Authors are often (well, sometimes) praised, ridiculed, or loathed for the morals inherent in their books.

As I mentioned, I’ve been reading about Sookie Stackhouse.  In the series, there are many types of were-animals, and they have an interesting genetic problem.

Only the firstborn child of any pure-bred were couple is a were.

So, if all of the weres were monogamous, the population would very quickly decline to the point of extinction.  To get around this, the weres, especially packmasters, consider it their duty to procreate with as many different purebloods as possible.

Sookie, having been brought up as a Good Girl (and a Methodist), has a slight problem with this, but she comes to the conclusion that she doesn’t have the right to judge them.  Charlaine Harris has had her heroine consider the matter, so it’s clear that she’s thought about it.  No matter what conclusion Sookie came to, the fact that she’s thought about it is no doubt a good thing.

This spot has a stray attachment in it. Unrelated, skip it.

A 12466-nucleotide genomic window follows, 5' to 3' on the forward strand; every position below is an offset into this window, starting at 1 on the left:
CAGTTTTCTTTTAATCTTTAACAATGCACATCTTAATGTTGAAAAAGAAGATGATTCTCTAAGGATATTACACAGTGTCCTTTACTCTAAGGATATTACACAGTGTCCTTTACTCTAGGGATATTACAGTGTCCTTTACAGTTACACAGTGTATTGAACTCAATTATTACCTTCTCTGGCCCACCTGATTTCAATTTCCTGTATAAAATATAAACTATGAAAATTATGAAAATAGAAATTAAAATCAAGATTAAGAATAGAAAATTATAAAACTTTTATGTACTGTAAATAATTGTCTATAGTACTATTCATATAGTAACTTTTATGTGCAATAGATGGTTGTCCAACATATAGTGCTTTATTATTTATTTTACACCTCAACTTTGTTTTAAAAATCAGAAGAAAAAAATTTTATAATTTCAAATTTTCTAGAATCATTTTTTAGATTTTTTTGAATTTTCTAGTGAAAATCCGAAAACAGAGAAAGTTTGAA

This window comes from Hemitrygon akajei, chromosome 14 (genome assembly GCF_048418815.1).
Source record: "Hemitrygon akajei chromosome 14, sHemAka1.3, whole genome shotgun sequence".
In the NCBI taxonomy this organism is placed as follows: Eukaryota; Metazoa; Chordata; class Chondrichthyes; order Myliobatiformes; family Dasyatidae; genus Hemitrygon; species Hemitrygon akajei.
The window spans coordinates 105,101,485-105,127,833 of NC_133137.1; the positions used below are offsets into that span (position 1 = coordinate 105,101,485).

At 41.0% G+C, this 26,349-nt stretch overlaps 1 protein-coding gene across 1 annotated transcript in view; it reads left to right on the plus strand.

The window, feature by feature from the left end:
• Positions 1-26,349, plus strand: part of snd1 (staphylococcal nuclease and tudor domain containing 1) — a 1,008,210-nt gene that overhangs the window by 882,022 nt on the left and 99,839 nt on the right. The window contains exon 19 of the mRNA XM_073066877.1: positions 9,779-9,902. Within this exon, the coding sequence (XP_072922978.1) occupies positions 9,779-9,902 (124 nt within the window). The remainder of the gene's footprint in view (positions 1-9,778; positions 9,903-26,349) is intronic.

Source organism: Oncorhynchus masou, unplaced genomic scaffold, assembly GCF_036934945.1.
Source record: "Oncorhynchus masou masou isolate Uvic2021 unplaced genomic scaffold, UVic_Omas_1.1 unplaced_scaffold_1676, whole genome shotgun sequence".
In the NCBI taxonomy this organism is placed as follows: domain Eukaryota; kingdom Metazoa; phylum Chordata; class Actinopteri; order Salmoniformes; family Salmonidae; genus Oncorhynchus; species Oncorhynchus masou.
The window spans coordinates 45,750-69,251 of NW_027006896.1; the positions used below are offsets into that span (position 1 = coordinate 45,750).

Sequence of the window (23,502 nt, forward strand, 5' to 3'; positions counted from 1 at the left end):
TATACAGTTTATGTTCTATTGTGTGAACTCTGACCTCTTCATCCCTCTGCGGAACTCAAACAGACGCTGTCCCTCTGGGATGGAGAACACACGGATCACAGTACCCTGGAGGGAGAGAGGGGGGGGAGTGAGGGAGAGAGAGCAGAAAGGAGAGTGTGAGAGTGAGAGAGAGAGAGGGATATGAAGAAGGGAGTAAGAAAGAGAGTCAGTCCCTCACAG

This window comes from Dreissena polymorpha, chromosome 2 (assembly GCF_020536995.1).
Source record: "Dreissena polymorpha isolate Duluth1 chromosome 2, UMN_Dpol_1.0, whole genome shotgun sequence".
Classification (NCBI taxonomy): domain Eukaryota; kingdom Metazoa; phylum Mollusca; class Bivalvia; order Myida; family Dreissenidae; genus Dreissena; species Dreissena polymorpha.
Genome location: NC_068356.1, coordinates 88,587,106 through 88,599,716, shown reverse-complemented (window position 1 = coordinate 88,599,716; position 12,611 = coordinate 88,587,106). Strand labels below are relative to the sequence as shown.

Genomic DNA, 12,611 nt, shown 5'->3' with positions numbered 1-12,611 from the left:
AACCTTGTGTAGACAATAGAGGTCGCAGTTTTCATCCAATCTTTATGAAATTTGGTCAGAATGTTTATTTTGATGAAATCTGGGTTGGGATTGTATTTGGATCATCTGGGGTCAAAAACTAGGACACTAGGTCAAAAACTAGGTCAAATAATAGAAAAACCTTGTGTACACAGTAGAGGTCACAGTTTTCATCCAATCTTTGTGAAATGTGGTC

I’m also thinking about aliens.  Aliens, coming from different social structures, often have different morals to humans.  But usually, at least in the books that capture my attention, they have morals of some sort.  They may not be recognisable at first glance, but once you learn how they think they make sense.

People worry about violence on television causing children to become more prone to violence, and occasionally the same is said about a book (“Harry Potter lies and cheats, and defies his teachers!”, for example, although, really, he’s a teenager, what do you expect?).

All of this rambling is leading up to this question: how much do the type of morals pictured in a book matter, versus the fact that the morals exist at all?